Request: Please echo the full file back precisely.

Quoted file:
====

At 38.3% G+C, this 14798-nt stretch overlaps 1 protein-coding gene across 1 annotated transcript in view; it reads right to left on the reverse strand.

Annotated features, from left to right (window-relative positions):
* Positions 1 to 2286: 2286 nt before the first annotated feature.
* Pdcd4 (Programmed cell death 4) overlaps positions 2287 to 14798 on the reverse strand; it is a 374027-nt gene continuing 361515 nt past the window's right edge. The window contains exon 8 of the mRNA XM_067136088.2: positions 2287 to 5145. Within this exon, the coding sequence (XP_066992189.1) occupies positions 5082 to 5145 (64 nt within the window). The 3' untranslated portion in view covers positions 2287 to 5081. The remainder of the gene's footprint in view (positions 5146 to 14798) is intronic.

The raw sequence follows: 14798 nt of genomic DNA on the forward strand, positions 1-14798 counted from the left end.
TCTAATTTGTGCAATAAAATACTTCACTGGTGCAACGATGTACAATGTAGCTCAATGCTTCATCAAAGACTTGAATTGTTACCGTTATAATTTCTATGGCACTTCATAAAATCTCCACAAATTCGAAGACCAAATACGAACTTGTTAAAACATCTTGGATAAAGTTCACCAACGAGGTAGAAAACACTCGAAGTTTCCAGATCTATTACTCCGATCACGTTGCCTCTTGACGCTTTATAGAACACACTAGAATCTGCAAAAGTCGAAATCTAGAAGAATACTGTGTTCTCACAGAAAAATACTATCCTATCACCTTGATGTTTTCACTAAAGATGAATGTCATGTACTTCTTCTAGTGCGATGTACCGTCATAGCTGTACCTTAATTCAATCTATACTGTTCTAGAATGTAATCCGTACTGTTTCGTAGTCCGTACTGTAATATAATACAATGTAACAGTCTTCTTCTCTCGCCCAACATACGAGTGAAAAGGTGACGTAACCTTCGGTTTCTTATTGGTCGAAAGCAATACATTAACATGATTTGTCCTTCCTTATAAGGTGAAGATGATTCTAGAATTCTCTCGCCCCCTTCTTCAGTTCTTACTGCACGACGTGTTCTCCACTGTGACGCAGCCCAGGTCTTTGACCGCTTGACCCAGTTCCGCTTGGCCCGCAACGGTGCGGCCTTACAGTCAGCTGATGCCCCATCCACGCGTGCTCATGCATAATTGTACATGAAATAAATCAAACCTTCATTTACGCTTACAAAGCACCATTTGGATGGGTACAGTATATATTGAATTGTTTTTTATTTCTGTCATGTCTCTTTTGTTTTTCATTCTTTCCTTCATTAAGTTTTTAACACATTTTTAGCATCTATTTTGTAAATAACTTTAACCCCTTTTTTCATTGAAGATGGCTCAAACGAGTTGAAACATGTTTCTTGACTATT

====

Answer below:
At 38.3% G+C, this 14798-nt stretch overlaps 1 protein-coding gene across 1 annotated transcript in view; it reads right to left on the reverse strand.

Annotated features, from left to right (window-relative positions):
* Positions 1 to 2286: 2286 nt before the first annotated feature.
* Pdcd4 (Programmed cell death 4) overlaps positions 2287 to 14798 on the reverse strand; it is a 374027-nt gene continuing 361515 nt past the window's right edge. The window contains exon 8 of the mRNA XM_067136088.2: positions 2287 to 5145. Within this exon, the coding sequence (XP_066992189.1) occupies positions 5082 to 5145 (64 nt within the window). The 3' untranslated portion in view covers positions 2287 to 5081. The remainder of the gene's footprint in view (positions 5146 to 14798) is intronic.

The raw sequence follows: 14798 nt of genomic DNA on the forward strand, positions 1-14798 counted from the left end.
TCTAATTTGTGCAATAAAATACTTCACTGGTGCAACGATGTACAATGTAGCTCAATGCTTCATCAAAGACTTGAATTGTTACCGTTATAATTTCTATGGCACTTCATAAAATCTCCACAAATTCGAAGACCAAATACGAACTTGTTAAAACATCTTGGATAAAGTTCACCAACGAGGTAGAAAACACTCGAAGTTTCCAGATCTATTACTCCGATCACGTTGCCTCTTGACGCTTTATAGAACACACTAGAATCTGCAAAAGTCGAAATCTAGAAGAATACTGTGTTCTCACAGAAAAATACTATCCTATCACCTTGATGTTTTCACTAAAGATGAATGTCATGTACTTCTTCTAGTGCGATGTACCGTCATAGCTGTACCTTAATTCAATCTATACTGTTCTAGAATGTAATCCGTACTGTTTCGTAGTCCGTACTGTAATATAATACAATGTAACAGTCTTCTTCTCTCGCCCAACATACGAGTGAAAAGGTGACGTAACCTTCGGTTTCTTATTGGTCGAAAGCAATACATTAACATGATTTGTCCTTCCTTATAAGGTGAAGATGATTCTAGAATTCTCTCGCCCCCTTCTTCAGTTCTTACTGCACGACGTGTTCTCCACTGTGACGCAGCCCAGGTCTTTGACCGCTTGACCCAGTTCCGCTTGGCCCGCAACGGTGCGGCCTTACAGTCAGCTGATGCCCCATCCACGCGTGCTCATGCATAATTGTACATGAAATAAATCAAACCTTCATTTACGCTTACAAAGCACCATTTGGATGGGTACAGTATATATTGAATTGTTTTTTATTTCTGTCATGTCTCTTTTGTTTTTCATTCTTTCCTTCATTAAGTTTTTAACACATTTTTAGCATCTATTTTGTAAATAACTTTAACCCCTTTTTTCATTGAAGATGGCTCAAACGAGTTGAAACATGTTTCTTGACTATT